PayPal customers to use their smartphones to pay for goods in physical stores, not just Websites.
PayPal Holdings Chief Executive Officer Dan Schulman is getting investors to embrace his strategy of converting the online payments platform into a digital wallet, even if it requires deal-making that may diminish profit margins.
The company reported first-quarter results Wednesday that showed Schulman’s strategy is working and raised its annual forecast. Sales and profit topped analysts’ projections as PayPal added 6 million active customer accounts and increased the number of transactions per account by 12 per cent.
A network effect is taking hold, Schulman said Wednesday in an interview. As PayPal adds new users, it becomes more attractive to merchants, and as more retailers accept PayPal transactions, it drives greater engagement with consumers. The new account additions in the quarter represented PayPal’s biggest organic gain in three years, he said.
“More people are using PayPal more frequently,” he said.
Schulman wants PayPal customers to use their smartphones to pay for goods in physical stores, not just Websites. He has been cutting deals with credit card issuers, banks, and even Alphabet to increase the places where PayPal is accepted, which has spurred more people to create accounts and existing customers to use PayPal more often, according to the quarterly earnings report. In exchange for greater access to physical stores from credit card issuers, PayPal agreed to stop pushing customers to make payments from bank accounts that have lower fees.
The first-quarter results and revised outlook show PayPal is managing the transition to a greater variety of transactions without the profit erosion some investors feared, said James Cakmak, analyst at Monness Crespi Hardt.
“The deals with the credit card networks appear to provide less pressure than expected,” he said. “You’re seeing a skilled execution on the mission.”
Profit in the current quarter will be 41 cents to 43 cents on revenue of $3.05 billion to $3.1 billion, San Jose, California-based PayPal said in a statement. Analysts projected 42 cents on sales of $3.07 billion.
The company also raised its annual forecast for adjusted earnings per share of $1.74 to $1.79, on revenue of $12.52 billion to $12.72 billion. The previous projections were for profit of as much as $1.74 a share, on revenue of as much as $12.65 billion.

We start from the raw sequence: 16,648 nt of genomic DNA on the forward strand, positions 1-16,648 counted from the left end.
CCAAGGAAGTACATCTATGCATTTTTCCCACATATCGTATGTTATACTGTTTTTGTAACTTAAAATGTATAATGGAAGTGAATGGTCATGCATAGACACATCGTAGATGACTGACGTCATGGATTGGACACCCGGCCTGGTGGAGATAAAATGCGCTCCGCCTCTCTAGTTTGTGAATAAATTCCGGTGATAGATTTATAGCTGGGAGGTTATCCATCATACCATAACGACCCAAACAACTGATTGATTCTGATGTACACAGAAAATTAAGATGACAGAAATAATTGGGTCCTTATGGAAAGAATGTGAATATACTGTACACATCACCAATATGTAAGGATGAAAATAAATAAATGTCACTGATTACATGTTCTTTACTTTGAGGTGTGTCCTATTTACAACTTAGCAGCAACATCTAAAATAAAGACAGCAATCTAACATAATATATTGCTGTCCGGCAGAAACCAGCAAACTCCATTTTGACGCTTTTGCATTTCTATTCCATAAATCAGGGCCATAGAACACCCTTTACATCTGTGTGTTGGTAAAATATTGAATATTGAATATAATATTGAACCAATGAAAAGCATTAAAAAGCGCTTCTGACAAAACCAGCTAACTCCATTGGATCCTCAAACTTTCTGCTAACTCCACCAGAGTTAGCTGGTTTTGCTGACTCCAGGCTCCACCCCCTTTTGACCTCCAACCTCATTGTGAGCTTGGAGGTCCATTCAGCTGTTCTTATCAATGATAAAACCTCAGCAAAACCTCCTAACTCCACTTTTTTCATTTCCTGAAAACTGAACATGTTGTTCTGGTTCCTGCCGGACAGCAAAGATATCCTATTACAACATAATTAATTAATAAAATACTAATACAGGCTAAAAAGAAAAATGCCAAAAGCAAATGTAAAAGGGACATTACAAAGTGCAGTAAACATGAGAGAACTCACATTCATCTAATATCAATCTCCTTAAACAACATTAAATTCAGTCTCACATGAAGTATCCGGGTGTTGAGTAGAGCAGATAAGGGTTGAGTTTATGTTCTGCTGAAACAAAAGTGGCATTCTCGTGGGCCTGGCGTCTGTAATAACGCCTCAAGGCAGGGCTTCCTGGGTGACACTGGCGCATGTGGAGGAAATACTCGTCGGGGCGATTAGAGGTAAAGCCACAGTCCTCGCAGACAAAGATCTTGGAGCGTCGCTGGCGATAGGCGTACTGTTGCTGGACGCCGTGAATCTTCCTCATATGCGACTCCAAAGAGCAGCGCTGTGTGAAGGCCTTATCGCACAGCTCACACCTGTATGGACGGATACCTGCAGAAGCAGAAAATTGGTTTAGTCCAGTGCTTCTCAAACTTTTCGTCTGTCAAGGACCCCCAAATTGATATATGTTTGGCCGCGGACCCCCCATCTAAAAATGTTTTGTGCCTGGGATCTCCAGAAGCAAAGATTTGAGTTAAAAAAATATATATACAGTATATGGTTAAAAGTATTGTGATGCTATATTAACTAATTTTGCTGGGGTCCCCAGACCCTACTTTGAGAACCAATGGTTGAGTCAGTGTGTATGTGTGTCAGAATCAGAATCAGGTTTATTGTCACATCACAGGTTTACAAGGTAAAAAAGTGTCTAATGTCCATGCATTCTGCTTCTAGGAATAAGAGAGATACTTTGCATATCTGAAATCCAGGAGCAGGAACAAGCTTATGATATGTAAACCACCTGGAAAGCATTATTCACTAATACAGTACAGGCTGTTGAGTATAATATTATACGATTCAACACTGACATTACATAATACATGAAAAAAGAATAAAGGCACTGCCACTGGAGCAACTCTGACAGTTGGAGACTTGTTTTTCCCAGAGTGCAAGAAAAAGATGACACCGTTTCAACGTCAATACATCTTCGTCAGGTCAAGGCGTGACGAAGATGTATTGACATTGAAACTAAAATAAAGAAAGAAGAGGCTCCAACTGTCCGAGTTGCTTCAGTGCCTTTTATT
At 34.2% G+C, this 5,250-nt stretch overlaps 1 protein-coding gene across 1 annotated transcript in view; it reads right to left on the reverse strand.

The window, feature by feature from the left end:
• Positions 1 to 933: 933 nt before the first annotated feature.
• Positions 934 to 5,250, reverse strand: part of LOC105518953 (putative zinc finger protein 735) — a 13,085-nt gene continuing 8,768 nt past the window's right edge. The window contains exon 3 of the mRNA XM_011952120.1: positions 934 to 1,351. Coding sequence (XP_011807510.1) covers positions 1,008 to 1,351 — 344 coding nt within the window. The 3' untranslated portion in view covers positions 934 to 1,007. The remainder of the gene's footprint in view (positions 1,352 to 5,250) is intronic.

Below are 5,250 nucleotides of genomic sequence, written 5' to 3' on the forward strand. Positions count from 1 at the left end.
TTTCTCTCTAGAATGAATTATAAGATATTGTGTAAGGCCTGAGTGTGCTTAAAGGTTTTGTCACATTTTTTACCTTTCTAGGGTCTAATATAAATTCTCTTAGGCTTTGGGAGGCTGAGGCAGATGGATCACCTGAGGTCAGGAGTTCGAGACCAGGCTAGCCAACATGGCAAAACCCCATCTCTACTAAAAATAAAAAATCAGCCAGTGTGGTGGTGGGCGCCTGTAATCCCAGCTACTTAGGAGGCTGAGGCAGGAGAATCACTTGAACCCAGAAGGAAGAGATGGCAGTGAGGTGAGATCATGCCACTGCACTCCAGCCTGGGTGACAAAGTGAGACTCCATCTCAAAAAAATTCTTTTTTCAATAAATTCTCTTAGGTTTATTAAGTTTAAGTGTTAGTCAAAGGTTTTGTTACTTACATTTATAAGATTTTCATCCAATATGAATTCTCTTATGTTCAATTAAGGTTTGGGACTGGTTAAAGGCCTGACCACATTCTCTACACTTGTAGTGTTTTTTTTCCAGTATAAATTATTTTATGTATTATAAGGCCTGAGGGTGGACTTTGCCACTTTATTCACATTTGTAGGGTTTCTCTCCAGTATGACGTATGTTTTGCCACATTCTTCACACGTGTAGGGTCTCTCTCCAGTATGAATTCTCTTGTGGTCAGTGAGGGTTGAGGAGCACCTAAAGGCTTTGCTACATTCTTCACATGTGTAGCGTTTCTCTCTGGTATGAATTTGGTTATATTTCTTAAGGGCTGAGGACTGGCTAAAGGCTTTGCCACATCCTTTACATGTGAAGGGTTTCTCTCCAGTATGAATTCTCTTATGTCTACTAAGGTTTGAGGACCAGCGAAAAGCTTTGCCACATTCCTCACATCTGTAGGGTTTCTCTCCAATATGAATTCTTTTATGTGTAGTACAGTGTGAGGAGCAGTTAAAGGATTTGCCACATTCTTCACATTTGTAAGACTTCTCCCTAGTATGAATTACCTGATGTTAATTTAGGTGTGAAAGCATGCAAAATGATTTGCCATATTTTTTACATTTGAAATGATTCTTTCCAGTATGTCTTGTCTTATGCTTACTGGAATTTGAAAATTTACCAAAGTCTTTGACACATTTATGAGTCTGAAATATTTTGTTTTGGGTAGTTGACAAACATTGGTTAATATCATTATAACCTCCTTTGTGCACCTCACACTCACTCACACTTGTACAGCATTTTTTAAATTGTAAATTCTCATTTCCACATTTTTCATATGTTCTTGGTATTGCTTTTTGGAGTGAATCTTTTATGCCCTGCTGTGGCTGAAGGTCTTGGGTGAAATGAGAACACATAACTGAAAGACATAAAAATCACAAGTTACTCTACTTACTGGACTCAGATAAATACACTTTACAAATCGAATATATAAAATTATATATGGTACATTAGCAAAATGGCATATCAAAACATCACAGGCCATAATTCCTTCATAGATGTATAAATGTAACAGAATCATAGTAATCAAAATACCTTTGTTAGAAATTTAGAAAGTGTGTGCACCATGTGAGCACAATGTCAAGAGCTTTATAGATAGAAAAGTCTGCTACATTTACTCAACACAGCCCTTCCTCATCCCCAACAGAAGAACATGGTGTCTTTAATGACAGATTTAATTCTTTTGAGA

PayPal also announced a $5 billion stock buyback program authorised to begin when the company completes its existing repurchase program.
The shares rose as much as 7.4 per cent in extended trading after closing at $44.41 in New York. The stock has gained 13 per cent this year.
PayPal split from online marketplace EBay in 2015 to help it evolve from a payment button on Websites into a broader service that lets people find and pay merchants and send money to friends through smartphone apps. Schulman has prioritised growth over profitability hoping to fend off competing digital wallets from such companies as Apple.
The company last year inked agreements with payment networks Visa and Mastercard to increase PayPal’s presence in physical stores, where it hopes to lure shoppers with time-saving features such as apps that let them order ahead and skip lines. PayPal wants to attract shoppers and merchants with its one-touch feature, which lets shoppers quickly pay with mobile devices using saved account information.
Earlier this month, PayPal announced a deal with Alphabet’s Google that enables PayPal payments from Google’s digital wallet Android Pay through the tap of a phone at thousands of new retail locations.
PayPal reported first-quarter adjusted earnings of 44 cents per share on revenue of $2.98 billion. Analysts on average estimated profit of 41 cents on revenue of $2.94 billion. Total payment volume increased 23 per cent in the quarter to $99.3 billion.
Active customer accounts were 203 million in the first quarter, up from 197 million in the fourth quarter. Transactions per active account increased 12 per cent to 32 in the trailing 12 months.
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